Symptoms of Quarantine


By Seth Nicholls


Today, I’m writing about fear. Today, I’m writing about worry. Today, I’m writing about gossiping to myself about so many terrible outcomes that the worst timeline seems. Inescapable fear buzzes on and on like a tempest of locusts as closure comes to the epidemic that shook the world. We all went through months of cramped madness, our dreams wracked with impatience and isolation, our internal clocks run rancid with rust, and just all around having a shitty time, man. This is a retrospective article on how bullshit quarantine was, and some vague gesture at a listicle of the symptoms I caught during that terrible time.


Let me out


Reverse Eric Andre out here, am I right? That meme is already dead when I’m writing this so I’m more than sure I’ll regret it more than ever when I see it on the publishing stand. Hey Future Seth, go fuck yourself! The horrid sluggishness dragged me down into the cramped shadow of my apartment. A lot of progress was undone in those few months as I was locked into a bubbling little cauldron of self-loathing and abject terror. My confinement made me mad. Think about how tigers and other wild things must feel stuck in a zoo. My confinement made me think of cold windowless bunkers as bombs whistled through the air outside. My confinement made me think of the upside-down witching-hour-dark strangulation in an underground cave, my flashlight lying shattered and dead beneath me.


Timey-wimey bullshit


A few weeks into quarantine I began to feel as if the windshield I saw the world through became slowly cracked and smeared with bug-guts. The curtains stayed shut as I slept through the days like a coiled, hairless bear. Slowly the calendar's ink began to run off its paper and the whole water-clogged mess just slipped off its nail on the wall. When you start to double check what day of the week it is, you know it’s gotten bad. When you forget how many weeks you’ve been in quarantine, you know it's gotten worse. When you check what month it is thrice in the same day, you know that shit is fucked.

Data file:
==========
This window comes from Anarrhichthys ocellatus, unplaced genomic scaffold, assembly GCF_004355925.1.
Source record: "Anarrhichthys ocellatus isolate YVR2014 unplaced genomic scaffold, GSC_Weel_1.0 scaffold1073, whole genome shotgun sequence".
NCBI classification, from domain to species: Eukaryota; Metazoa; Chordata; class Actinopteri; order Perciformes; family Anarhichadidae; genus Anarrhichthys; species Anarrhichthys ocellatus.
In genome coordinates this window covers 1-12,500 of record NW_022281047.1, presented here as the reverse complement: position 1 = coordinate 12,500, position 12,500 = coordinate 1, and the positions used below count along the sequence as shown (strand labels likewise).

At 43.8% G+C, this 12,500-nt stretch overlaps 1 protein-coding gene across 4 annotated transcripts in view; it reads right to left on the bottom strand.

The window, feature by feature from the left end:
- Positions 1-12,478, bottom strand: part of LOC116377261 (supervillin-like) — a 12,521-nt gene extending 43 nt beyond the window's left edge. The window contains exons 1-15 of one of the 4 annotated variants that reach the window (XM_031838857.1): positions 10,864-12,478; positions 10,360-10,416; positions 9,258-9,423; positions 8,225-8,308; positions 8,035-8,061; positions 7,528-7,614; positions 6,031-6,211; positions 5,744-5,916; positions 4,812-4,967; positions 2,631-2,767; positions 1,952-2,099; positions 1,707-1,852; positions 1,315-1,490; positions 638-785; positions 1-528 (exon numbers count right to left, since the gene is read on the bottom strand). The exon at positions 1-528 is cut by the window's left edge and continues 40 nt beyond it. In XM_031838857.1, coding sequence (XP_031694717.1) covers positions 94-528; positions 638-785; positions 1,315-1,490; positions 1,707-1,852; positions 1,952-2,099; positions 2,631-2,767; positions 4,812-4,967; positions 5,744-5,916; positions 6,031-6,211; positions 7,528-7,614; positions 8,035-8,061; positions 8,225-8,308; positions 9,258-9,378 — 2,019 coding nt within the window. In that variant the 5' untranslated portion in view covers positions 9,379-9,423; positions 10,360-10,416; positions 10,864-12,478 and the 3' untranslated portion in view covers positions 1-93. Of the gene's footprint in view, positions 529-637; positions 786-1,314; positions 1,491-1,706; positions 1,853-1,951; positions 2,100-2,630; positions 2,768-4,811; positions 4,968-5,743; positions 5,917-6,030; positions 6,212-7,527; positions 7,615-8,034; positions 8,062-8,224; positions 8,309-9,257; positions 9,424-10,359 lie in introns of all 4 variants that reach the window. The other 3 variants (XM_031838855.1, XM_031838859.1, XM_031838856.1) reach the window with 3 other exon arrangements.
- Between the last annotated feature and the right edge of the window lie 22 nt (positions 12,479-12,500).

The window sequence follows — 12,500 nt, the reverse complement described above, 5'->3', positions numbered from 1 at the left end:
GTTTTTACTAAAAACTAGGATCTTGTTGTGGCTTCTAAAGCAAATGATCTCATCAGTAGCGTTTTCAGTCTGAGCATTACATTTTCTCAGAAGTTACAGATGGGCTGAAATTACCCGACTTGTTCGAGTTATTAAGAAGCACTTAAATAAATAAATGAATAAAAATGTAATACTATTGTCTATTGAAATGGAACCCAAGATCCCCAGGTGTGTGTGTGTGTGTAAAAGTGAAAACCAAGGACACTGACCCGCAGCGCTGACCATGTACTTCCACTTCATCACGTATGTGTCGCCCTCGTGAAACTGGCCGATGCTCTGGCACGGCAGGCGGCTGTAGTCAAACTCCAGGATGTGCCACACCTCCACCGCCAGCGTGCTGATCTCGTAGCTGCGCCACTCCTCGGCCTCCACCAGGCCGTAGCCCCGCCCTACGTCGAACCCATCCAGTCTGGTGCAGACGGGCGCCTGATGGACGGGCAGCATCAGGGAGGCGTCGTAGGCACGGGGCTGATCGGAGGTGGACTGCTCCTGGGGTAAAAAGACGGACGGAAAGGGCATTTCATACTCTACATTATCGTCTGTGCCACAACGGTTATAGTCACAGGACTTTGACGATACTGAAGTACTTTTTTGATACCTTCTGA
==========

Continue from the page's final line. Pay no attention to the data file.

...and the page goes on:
Super lonely, broski


Ah, the utterly dreadful isolation. In the depths of quarantine, there is the aching of detachment from the outside world. Even with online systems to keep contact with friends, the growing distance strengthened a foul chokehold upon me. Without a new smile or a familiar face the same set of three grew old and withered in my mind’s eye. I begged the heavens for some change in pace, but all I was given was the stuttering pixelated boxes of Zoom meeting coworkers upon my screen. It feels so uncannily good to meet up with people again. To laugh with them. To share stories with them. To call them shit-heads to their faces. Feels so good, man.


The fuck-all directive


When I first went into quarantine, I descended into a pit devoid of all motivation for a frankly terrifyingly long amount of time. I thought I would pursue all the writing projects and artistic endeavours that I could imagine but as you can probably guess, I was not impacted by any inspiration so holy as that. Wrought with an unending urge to sleep and laze about, I found myself unable to exert any passion. I was even worse off when trying to actually do proper work. University work. That shit I need to do in order to stay in school. My brain just goes “no knowledge please” and plays bass-boosted elevator music for the next 3 months. This ungodly psychological drought carried on through my assignments and my exam season. Thank god for disrupted study, right?


I’m not entirely sure what to say in this conclusion, to be honest. I should have planned for it before I started writing this piece. Fuck it, I can make this motivational. Quarantine was utter trash. We all know that already. We all went through it. I write this piece today to find some commonality with you, the enraptured and very entertained reader, in a time in our lives when we felt caged off from the entire world. To share in our lamentations.


In the end, our suffering was healthy for our country and therefore ourselves. The defense against a virus which, at time of writing, still rips through the organs of innocents overseas. We can feel secure that at least our troubles meant something. But that doesn’t mean we should ignore those burning mental symptoms just because they are outweighed by a more horrific viral alternative. Be sure to search out any counselling services that you may need, even if just for a check-up.


A thousand blessings upon all us fools. Love you, AUT.